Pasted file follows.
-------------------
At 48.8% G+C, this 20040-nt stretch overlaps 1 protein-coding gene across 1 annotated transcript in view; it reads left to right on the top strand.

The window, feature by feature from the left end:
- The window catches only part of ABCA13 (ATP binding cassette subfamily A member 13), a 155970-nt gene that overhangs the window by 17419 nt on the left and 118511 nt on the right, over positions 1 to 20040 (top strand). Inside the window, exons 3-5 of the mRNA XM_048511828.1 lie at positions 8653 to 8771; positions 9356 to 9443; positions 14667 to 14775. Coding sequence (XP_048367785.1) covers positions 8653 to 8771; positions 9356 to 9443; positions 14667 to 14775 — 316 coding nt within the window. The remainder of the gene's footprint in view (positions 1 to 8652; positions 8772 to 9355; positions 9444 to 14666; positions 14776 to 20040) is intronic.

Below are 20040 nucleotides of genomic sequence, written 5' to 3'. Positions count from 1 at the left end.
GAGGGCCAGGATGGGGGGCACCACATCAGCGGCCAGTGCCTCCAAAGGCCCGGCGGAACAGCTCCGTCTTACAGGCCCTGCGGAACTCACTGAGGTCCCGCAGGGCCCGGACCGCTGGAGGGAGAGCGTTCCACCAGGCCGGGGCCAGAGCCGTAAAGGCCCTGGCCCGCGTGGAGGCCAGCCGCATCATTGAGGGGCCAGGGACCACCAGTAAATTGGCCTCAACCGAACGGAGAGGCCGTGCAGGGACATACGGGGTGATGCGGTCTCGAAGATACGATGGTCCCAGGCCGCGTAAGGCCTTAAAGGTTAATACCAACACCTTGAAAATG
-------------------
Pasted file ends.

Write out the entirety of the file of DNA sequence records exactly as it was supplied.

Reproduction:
At 48.8% G+C, this 20040-nt stretch overlaps 1 protein-coding gene across 1 annotated transcript in view; it reads left to right on the top strand.

The window, feature by feature from the left end:
- The window catches only part of ABCA13 (ATP binding cassette subfamily A member 13), a 155970-nt gene that overhangs the window by 17419 nt on the left and 118511 nt on the right, over positions 1 to 20040 (top strand). Inside the window, exons 3-5 of the mRNA XM_048511828.1 lie at positions 8653 to 8771; positions 9356 to 9443; positions 14667 to 14775. Coding sequence (XP_048367785.1) covers positions 8653 to 8771; positions 9356 to 9443; positions 14667 to 14775 — 316 coding nt within the window. The remainder of the gene's footprint in view (positions 1 to 8652; positions 8772 to 9355; positions 9444 to 14666; positions 14776 to 20040) is intronic.

Below are 20040 nucleotides of genomic sequence, written 5' to 3'. Positions count from 1 at the left end.
GAGGGCCAGGATGGGGGGCACCACATCAGCGGCCAGTGCCTCCAAAGGCCCGGCGGAACAGCTCCGTCTTACAGGCCCTGCGGAACTCACTGAGGTCCCGCAGGGCCCGGACCGCTGGAGGGAGAGCGTTCCACCAGGCCGGGGCCAGAGCCGTAAAGGCCCTGGCCCGCGTGGAGGCCAGCCGCATCATTGAGGGGCCAGGGACCACCAGTAAATTGGCCTCAACCGAACGGAGAGGCCGTGCAGGGACATACGGGGTGATGCGGTCTCGAAGATACGATGGTCCCAGGCCGCGTAAGGCCTTAAAGGTTAATACCAACACCTTGAAAATG